Shakespeare in Space: FORBIDDEN PLANET (MGM 1956)


Well, not quite. FORBIDDEN PLANET is very loosely based on The Bard’s THE TEMPEST, drawing on some of its themes and characters, and putting them in an outer space setting. But the film is much more than that. It’s full of screen firsts, and one of the most influential science fiction movies ever. While watching I was more than reminded of STAR TREK, and wasn’t surprised while doing research that Gene Roddenberry cited it as “one of his inspirations”.


Today no one thinks twice about movies being set completely in outer space, but FORBIDDEN PLANET did it first. The art and set direction by MGM vets Cedric Gibbons and Arthur Lonergan are wonders to behold, shot in beautiful CinemaScope and Eastmancolor by George J. Folsey. The cinematographer began in silent pictures, and carved a niche with big, splashy musicals like MEET ME IN ST. LOUIS, THE ZIEGFELD FOLLIES, TAKE ME OUT TO THE BALL GAME, and SEVEN BRIDES FOR SEVEN BROTHERS, earning 13 Oscar nominations in the process. Folsey’s camerawork, along with a battalion of special effects technicians (including Disney animator Joshua Meador), help make Altair-IV a believable world without any CGI (most of you know how I feel about CGI by now!)


The film follows the adventures of the crew of United Planets ship C57-D, on a mission to find the long-lost Bellerophon expedition on Altair-IV. Commander Adams and his crew are warned not to land by Dr. Morbius, one of the expedition’s scientists. But Adams has his orders, and they arrive to meet Morbius and his beautiful daughter Altaira, along with their servant Robby the Robot (we’ll talk more about him later!) Morbius tells Adams and company the other members of the party were killed, “torn limb from limb”, by some strange, unknown creature. He’s spent the last twenty years studying the ancient knowledge of the Krell, a race of highly intelligent beings who trod Altair-IV nearly 2000 centuries ago. The Krell’s sophisticated scientific advances have given Morbius a superior IQ through their machinery. But something strange is happening again on Altair-IV, as the C57-D’s crew members begin getting picked off by an invisible monster.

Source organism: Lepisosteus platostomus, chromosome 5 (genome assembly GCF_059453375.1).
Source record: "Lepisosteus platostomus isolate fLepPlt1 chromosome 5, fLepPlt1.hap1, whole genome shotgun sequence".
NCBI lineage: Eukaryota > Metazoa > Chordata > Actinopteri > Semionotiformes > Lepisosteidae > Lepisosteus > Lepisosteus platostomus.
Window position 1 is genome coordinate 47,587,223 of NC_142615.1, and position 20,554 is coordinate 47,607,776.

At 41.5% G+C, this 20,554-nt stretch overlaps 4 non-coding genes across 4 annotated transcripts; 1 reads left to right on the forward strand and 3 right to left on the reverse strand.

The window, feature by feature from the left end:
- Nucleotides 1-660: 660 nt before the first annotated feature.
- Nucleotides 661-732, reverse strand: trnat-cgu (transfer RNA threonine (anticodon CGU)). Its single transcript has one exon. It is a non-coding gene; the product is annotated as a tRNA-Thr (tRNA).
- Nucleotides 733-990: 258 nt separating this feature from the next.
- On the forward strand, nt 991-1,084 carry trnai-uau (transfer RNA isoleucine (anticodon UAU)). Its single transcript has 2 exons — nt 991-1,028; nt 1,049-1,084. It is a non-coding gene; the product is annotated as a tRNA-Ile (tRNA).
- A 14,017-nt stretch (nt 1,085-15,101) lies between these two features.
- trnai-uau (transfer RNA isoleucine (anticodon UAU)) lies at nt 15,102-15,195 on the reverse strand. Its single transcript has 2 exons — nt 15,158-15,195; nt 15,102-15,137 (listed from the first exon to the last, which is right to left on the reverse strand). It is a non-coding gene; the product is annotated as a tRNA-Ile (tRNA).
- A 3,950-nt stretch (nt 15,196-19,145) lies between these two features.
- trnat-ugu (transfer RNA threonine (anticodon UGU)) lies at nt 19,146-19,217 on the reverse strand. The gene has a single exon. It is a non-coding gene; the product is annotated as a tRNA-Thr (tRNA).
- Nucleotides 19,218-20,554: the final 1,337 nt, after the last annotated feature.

Adams and his men try to combat the thing, but their weaponry is useless against the monster. When Adams and Doc return to Morbius’s lair, Doc tries the IQ machine on himself. It’s power kills him, but before he dies, he uncovers the truth about the monster. It’s a manifestation of Morbius’s own subconscious, a monster from the Id that must be stopped or the crew of the C57-D will be destroyed by it!


The cast of FORBIDDEN PLANET is terrific, with veteran star Walter Pidgeon as Dr. Morbius leading the pack. Pidgeon made seven films with Greer Garson, including the wartime drama MRS. MINIVER, and was a well-respected actor on the MGM lot. Adams is played by Leslie Nielsen, another serious dramatic actor, that is until 1980’s AIRPLANE! discovered his untapped comic talents. Beautiful Anne Francis (Altaira) starred in BAD DAY AT BLACK ROCK and THE BLACKBOARD JUNGLE before being cast in the mid-60s Private Eye cult series HONEY WEST. Warren Stevens (Doc) is remembered best for his many guest shots in episodic TV, while Adams’ second in command Lt. Farman was Jack Kelly, later one of the MAVERICK brothers. Earl Holliman (Cookie) is well known for his Western appearances, and his stint as Angie Dickinson’s boss on POLICE WOMAN. Other crew members include George Wallace (Commando Cody in the Republic serial RADAR MEN FROM THE MOON), Richard Anderson (Oscar Goldman on THE SIX MILLION DOLLAR MAN), James Drury (TV’s THE VIRGINIAN), James Best (DUKES OF HAZZARD’s Rosco P. Coltrane), and William Boyette (ADAM-12). Director Fred McLeod Wilcox handles the ensemble well, though he’s better known for directing another MGM star in several films, Lassie!